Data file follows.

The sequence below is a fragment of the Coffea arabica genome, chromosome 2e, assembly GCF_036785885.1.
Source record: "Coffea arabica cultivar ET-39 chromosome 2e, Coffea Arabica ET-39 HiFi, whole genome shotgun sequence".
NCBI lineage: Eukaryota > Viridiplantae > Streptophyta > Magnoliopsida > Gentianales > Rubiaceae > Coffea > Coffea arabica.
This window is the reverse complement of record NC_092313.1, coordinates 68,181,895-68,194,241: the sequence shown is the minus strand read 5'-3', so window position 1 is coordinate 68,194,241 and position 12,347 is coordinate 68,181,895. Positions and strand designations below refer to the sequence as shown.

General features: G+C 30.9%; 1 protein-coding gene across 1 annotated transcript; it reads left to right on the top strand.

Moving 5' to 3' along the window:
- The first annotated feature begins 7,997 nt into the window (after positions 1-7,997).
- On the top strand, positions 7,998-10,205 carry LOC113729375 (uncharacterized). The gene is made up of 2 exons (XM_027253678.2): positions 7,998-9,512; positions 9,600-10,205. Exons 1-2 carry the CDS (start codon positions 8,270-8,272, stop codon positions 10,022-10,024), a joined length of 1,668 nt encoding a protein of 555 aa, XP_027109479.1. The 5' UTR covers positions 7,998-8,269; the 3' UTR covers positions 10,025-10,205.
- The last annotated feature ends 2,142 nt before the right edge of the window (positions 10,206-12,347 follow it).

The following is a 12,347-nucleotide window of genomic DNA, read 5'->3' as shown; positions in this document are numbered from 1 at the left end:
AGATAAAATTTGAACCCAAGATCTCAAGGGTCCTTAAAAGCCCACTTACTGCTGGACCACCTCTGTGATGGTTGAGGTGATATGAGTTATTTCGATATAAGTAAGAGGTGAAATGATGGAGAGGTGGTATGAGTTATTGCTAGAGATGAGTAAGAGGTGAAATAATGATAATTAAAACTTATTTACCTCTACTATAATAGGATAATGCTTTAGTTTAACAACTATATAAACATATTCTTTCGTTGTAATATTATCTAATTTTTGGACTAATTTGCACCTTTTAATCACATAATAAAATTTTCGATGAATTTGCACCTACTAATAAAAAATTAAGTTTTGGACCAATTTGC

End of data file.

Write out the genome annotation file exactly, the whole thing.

The sequence below is a fragment of the Coffea arabica genome, chromosome 2e, assembly GCF_036785885.1.
Source record: "Coffea arabica cultivar ET-39 chromosome 2e, Coffea Arabica ET-39 HiFi, whole genome shotgun sequence".
NCBI lineage: Eukaryota > Viridiplantae > Streptophyta > Magnoliopsida > Gentianales > Rubiaceae > Coffea > Coffea arabica.
This window is the reverse complement of record NC_092313.1, coordinates 68,181,895-68,194,241: the sequence shown is the minus strand read 5'-3', so window position 1 is coordinate 68,194,241 and position 12,347 is coordinate 68,181,895. Positions and strand designations below refer to the sequence as shown.

General features: G+C 30.9%; 1 protein-coding gene across 1 annotated transcript; it reads left to right on the top strand.

Moving 5' to 3' along the window:
- The first annotated feature begins 7,997 nt into the window (after positions 1-7,997).
- On the top strand, positions 7,998-10,205 carry LOC113729375 (uncharacterized). The gene is made up of 2 exons (XM_027253678.2): positions 7,998-9,512; positions 9,600-10,205. Exons 1-2 carry the CDS (start codon positions 8,270-8,272, stop codon positions 10,022-10,024), a joined length of 1,668 nt encoding a protein of 555 aa, XP_027109479.1. The 5' UTR covers positions 7,998-8,269; the 3' UTR covers positions 10,025-10,205.
- The last annotated feature ends 2,142 nt before the right edge of the window (positions 10,206-12,347 follow it).

The following is a 12,347-nucleotide window of genomic DNA, read 5'->3' as shown; positions in this document are numbered from 1 at the left end:
AGATAAAATTTGAACCCAAGATCTCAAGGGTCCTTAAAAGCCCACTTACTGCTGGACCACCTCTGTGATGGTTGAGGTGATATGAGTTATTTCGATATAAGTAAGAGGTGAAATGATGGAGAGGTGGTATGAGTTATTGCTAGAGATGAGTAAGAGGTGAAATAATGATAATTAAAACTTATTTACCTCTACTATAATAGGATAATGCTTTAGTTTAACAACTATATAAACATATTCTTTCGTTGTAATATTATCTAATTTTTGGACTAATTTGCACCTTTTAATCACATAATAAAATTTTCGATGAATTTGCACCTACTAATAAAAAATTAAGTTTTGGACCAATTTGC